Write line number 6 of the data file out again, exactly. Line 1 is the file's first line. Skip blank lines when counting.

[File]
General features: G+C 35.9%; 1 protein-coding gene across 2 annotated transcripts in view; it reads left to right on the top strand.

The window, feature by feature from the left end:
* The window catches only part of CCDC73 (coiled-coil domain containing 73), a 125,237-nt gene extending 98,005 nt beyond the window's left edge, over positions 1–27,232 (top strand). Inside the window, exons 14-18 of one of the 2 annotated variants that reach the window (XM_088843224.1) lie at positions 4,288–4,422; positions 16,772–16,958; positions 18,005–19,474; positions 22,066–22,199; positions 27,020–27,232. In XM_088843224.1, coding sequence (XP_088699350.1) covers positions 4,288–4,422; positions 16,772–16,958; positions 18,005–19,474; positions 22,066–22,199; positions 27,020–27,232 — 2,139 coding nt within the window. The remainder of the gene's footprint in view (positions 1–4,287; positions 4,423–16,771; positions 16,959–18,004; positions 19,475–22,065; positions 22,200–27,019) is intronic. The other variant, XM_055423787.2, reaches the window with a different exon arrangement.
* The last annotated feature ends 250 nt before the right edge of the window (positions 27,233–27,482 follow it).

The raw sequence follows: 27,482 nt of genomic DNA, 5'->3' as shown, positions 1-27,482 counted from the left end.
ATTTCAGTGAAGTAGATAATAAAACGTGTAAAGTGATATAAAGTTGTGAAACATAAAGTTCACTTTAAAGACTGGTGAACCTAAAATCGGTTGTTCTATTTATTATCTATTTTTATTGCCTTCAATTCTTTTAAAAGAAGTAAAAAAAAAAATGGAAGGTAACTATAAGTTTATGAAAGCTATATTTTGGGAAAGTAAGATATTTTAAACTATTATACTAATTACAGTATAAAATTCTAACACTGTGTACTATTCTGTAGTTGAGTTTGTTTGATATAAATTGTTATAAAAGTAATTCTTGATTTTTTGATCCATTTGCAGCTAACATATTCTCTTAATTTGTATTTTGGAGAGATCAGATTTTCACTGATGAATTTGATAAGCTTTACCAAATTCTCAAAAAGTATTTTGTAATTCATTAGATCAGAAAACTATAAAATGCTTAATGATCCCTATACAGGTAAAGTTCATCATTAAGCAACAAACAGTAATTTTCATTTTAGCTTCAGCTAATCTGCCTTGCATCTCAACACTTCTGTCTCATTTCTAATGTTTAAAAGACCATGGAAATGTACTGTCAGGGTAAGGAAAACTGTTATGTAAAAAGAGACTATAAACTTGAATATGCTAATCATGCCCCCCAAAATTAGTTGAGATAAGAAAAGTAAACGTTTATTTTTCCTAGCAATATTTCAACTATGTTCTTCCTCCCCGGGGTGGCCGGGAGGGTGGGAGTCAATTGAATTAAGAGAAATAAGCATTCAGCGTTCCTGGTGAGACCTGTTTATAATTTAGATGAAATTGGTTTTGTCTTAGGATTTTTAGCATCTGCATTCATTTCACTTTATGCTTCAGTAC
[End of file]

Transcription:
ATTTCAGTGAAGTAGATAATAAAACGTGTAAAGTGATATAAAGTTGTGAAACATAAAGTTCACTTTAAAGACTGGTGAACCTAAAATCGGTTGTTCTATTTATTATCTATTTTTATTGCCTTCAATTCTTTTAAAAGAAGTAAAAAAAAAAATGGAAGGTAACTATAAGTTTATGAAAGCTATATTTTGGGAAAGTAAGATATTTTAAACTATTATACTAATTACAGTATAAAATTCTAACACTGTGTACTATTCTGTAGTTGAGTTTGTTTGATATAAATTGTTATAAAAGTAATTCTTGATTTTTTGATCCATTTGCAGCTAACATATTCTCTTAATTTGTATTTTGGAGAGATCAGATTTTCACTGATGAATTTGATAAGCTTTACCAAATTCTCAAAAAGTATTTTGTAATTCATTAGATCAGAAAACTATAAAATGCTTAATGATCCCTATACAGGTAAAGTTCATCATTAAGCAACAAACAGTAATTTTCATTTTAGCTTCAGCTAATCTGCCTTGCATCTCAACACTTCTGTCTCATTTCTAATGTTTAAAAGACCATGGAAATGTACTGTCAGGGTAAGGAAAACTGTTATGTAAAAAGAGACTATAAACTTGAATATGCTAATCATGCCCCCCAAAATTAGTTGAGATAAGAAAAGTAAACGTTTATTTTTCCTAGCAATATTTCAACTATGTTCTTCCTCCCCGGGGTGGCCGGGAGGGTGGGAGTCAATTGAATTAAGAGAAATAAGCATTCAGCGTTCCTGGTGAGACCTGTTTATAATTTAGATGAAATTGGTTTTGTCTTAGGATTTTTAGCATCTGCATTCATTTCACTTTATGCTTCAGTAC